The GSD Sketching Group and the Call for Sketchbooks Exhibition

Juan Fernández González

The GSD Sketching Group brings together the Harvard Graduate School of Design community to explore and sketch their surroundings. This student group was founded in February 2022 by Olivia Champ Tremml and myself, with the goal of dignifying hand drawing within the design professions and to strengthen its relevance in a university context. It was inspired by the Sketching School at McGill University, an architectural sketching course led by Prof. David Covo and Prof. Ricardo Castro.

The first of twenty-one on-site sketching events took place on the ramp of Le Corbusier’s Carpenter Center. Each event lasts for about an hour, creating a space for observation, contemplation, drawing, and conversation. Different members of the GSD community gather to draw what they find most inspiring, with occasional discussions about drawings as we share our work. We have been joined by an estimated fifty students in total, representing all GSD programs. Among them are our co-chairs: Gracie Meek, Jiayu Wu, Paola Ovando Peraza, Ember Hua, and Kevin Tang. In our invitation emails, we emphasize that ‘You don’t have to be an expert. We enjoy self-expression in any form it might take.’

In April 2023, we co-hosted an ‘archives party’ with Special Collections Curator Ines Zalduendo at the Harvard GSD’ s Frances Loeb Library. Along with a dozen students, we looked at sketchbooks by Kenzo Tange, Aldo Rossi, Le Corbusier, Charles Eliot, and Yann Weymouth, among several others. Seeing our peers’ excitement, as they flipped through these pages full of wonders, was beautiful. We noticed that the sketchbooks were treated with extreme care and caution in comparison to how we treat our own. This inspired us to host another exhibition that emphasized the sketchbook as working object, magical but not necessarily precious and delicate.

The opportunity to host the event came in April 2024 with the Call for Sketchbooks Exhibition. The GSD Sketching Group co-hosted it along with the Kirkland Gallery team, Galena Sardamova, Youtian Duan, Yutong Wang, Roy Zhang, Tyler White, and our collaborators Tristan Whalen and Noemi Julia Iten. After sending a Call for Sketchbooks email around to the entire school, we were surprised to receive more than fifty fantastic sketchbooks. It was very generous of the students to trust us with their sketchbooks. They varied in content, style, and medium, yet they all displayed wonderful talent! To exhibit them, we built a custom-made swing for each sketchbook and arranged them along swing sets which spanned twenty meters. This took place at Kirkland Yard outside of Kirkland Gallery, near an existing swing which inspired the domestic nature of the exhibition. The installation was put up and taken down for three consecutive days, reusing and readapting the wooden structures designed by Manuel Bouzas Barcala for the Forest Futures exhibition which had just ended.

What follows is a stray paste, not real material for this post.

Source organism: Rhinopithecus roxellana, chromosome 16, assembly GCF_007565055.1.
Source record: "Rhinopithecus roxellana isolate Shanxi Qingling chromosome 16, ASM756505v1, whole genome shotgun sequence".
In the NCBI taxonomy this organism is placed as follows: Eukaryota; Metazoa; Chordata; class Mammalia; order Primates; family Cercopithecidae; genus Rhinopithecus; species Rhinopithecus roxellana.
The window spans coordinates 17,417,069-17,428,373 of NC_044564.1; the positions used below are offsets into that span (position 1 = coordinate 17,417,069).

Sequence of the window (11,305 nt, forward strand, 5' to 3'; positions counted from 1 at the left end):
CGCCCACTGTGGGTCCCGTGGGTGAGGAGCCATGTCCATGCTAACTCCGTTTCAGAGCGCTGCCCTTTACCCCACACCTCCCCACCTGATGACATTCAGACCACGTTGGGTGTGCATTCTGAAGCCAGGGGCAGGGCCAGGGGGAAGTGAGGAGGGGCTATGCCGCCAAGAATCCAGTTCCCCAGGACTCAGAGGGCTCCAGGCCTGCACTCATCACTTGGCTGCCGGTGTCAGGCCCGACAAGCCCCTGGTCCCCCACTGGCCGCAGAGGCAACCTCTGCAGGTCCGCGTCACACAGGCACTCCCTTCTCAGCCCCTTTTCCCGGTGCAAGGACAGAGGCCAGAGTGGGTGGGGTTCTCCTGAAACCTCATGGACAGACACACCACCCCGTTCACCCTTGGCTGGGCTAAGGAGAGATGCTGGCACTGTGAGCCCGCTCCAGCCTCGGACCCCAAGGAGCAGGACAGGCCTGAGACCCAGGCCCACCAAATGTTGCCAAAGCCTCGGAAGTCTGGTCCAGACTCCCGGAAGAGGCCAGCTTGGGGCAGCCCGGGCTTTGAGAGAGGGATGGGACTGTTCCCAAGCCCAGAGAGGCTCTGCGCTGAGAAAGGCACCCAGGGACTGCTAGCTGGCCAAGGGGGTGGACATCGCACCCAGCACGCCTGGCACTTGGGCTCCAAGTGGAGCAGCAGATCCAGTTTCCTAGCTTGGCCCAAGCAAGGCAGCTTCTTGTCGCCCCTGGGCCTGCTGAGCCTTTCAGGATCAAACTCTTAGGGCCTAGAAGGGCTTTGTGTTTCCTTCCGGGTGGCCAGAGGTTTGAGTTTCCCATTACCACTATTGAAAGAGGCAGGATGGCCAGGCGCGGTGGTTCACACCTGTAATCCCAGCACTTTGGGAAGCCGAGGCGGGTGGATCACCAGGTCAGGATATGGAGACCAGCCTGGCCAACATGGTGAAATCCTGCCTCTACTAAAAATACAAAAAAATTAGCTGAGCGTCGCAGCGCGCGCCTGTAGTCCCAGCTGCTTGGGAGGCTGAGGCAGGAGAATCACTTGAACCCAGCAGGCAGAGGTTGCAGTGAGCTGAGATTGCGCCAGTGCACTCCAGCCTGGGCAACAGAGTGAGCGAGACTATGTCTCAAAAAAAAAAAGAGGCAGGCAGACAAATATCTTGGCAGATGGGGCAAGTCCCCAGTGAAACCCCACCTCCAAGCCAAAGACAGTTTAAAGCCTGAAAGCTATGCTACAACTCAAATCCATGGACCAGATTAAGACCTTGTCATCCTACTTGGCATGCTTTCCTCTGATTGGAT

By exhibiting the sketchbooks outside and in an interactive way, we wanted to facilitate the direct contact with these ‘working objects’. In response to the highly controlled display of sketchbooks in museums (usually opened to one spread inside a glass box), we let them swing freely with the wind. Visitors were encouraged to pick the sketchbooks up from their swings and flip through them. As people interacted with the sketchbooks, either in a solitary way or collectively, we witnessed the beauty of sharing these personal objects of observation and thought. Some of these sketchbooks might end up in museums, but they should be freer, at least in their youth.

Juan Fernández González is a Master of Architecture Candidate at the Harvard Graduate School of Design and an Architectural Sketching Course Lecturer at McGill University, where he graduated from the B.Sc. Architecture program in 2019. He is the President and Co-Founder of the GSD Sketching Group. Juan sketches constantly and has published geometry discoveries that began with the act of drawing, as discussed in his co-authored paper ‘From a Doodle to a Theorem: A Case Study in Mathematical Discovery.